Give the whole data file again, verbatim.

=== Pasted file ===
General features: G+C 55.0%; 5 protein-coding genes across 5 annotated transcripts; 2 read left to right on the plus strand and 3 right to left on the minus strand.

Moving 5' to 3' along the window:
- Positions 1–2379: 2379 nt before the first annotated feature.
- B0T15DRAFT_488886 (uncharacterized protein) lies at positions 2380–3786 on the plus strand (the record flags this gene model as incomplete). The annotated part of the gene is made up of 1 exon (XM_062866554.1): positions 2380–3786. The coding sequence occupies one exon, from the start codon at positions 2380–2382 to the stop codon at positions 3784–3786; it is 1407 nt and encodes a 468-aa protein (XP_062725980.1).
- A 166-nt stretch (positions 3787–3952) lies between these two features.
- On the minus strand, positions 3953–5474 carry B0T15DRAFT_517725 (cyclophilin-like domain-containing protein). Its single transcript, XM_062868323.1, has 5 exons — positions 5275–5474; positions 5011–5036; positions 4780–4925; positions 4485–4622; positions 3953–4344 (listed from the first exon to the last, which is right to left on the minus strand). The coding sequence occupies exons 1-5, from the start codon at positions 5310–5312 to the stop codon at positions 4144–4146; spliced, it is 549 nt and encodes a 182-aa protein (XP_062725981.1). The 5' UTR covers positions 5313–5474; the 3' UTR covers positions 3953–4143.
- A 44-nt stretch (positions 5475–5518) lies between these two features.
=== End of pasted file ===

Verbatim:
General features: G+C 55.0%; 5 protein-coding genes across 5 annotated transcripts; 2 read left to right on the plus strand and 3 right to left on the minus strand.

Moving 5' to 3' along the window:
- Positions 1–2379: 2379 nt before the first annotated feature.
- B0T15DRAFT_488886 (uncharacterized protein) lies at positions 2380–3786 on the plus strand (the record flags this gene model as incomplete). The annotated part of the gene is made up of 1 exon (XM_062866554.1): positions 2380–3786. The coding sequence occupies one exon, from the start codon at positions 2380–2382 to the stop codon at positions 3784–3786; it is 1407 nt and encodes a 468-aa protein (XP_062725980.1).
- A 166-nt stretch (positions 3787–3952) lies between these two features.
- On the minus strand, positions 3953–5474 carry B0T15DRAFT_517725 (cyclophilin-like domain-containing protein). Its single transcript, XM_062868323.1, has 5 exons — positions 5275–5474; positions 5011–5036; positions 4780–4925; positions 4485–4622; positions 3953–4344 (listed from the first exon to the last, which is right to left on the minus strand). The coding sequence occupies exons 1-5, from the start codon at positions 5310–5312 to the stop codon at positions 4144–4146; spliced, it is 549 nt and encodes a 182-aa protein (XP_062725981.1). The 5' UTR covers positions 5313–5474; the 3' UTR covers positions 3953–4143.
- A 44-nt stretch (positions 5475–5518) lies between these two features.